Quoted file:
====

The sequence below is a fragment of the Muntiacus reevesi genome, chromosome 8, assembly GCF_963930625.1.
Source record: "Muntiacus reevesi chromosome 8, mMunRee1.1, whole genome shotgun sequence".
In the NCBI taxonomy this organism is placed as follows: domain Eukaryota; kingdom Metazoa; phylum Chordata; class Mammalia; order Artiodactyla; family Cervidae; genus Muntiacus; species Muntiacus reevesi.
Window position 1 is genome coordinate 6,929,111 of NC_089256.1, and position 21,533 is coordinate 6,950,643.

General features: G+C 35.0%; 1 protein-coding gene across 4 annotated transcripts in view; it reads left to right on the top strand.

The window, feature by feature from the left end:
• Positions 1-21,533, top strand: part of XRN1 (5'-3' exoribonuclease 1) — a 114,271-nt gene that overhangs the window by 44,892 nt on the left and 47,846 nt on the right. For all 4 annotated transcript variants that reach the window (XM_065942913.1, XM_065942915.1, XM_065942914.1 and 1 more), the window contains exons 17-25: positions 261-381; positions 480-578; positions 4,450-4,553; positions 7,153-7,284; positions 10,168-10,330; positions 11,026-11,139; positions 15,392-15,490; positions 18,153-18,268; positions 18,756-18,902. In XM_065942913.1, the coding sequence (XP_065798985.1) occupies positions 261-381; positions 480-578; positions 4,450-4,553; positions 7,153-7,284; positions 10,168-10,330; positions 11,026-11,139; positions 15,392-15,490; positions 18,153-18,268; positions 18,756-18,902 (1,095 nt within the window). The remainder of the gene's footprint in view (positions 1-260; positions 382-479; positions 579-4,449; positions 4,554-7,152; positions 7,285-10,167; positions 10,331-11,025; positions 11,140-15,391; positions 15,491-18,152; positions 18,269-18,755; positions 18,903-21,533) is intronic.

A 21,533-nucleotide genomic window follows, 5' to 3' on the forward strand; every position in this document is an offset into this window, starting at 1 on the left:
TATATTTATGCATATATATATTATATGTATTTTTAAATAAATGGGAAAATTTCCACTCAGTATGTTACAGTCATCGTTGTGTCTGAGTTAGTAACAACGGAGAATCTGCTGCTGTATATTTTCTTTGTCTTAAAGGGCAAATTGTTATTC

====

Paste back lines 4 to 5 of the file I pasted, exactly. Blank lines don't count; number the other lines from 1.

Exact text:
Window position 1 is genome coordinate 6,929,111 of NC_089256.1, and position 21,533 is coordinate 6,950,643.

General features: G+C 35.0%; 1 protein-coding gene across 4 annotated transcripts in view; it reads left to right on the top strand.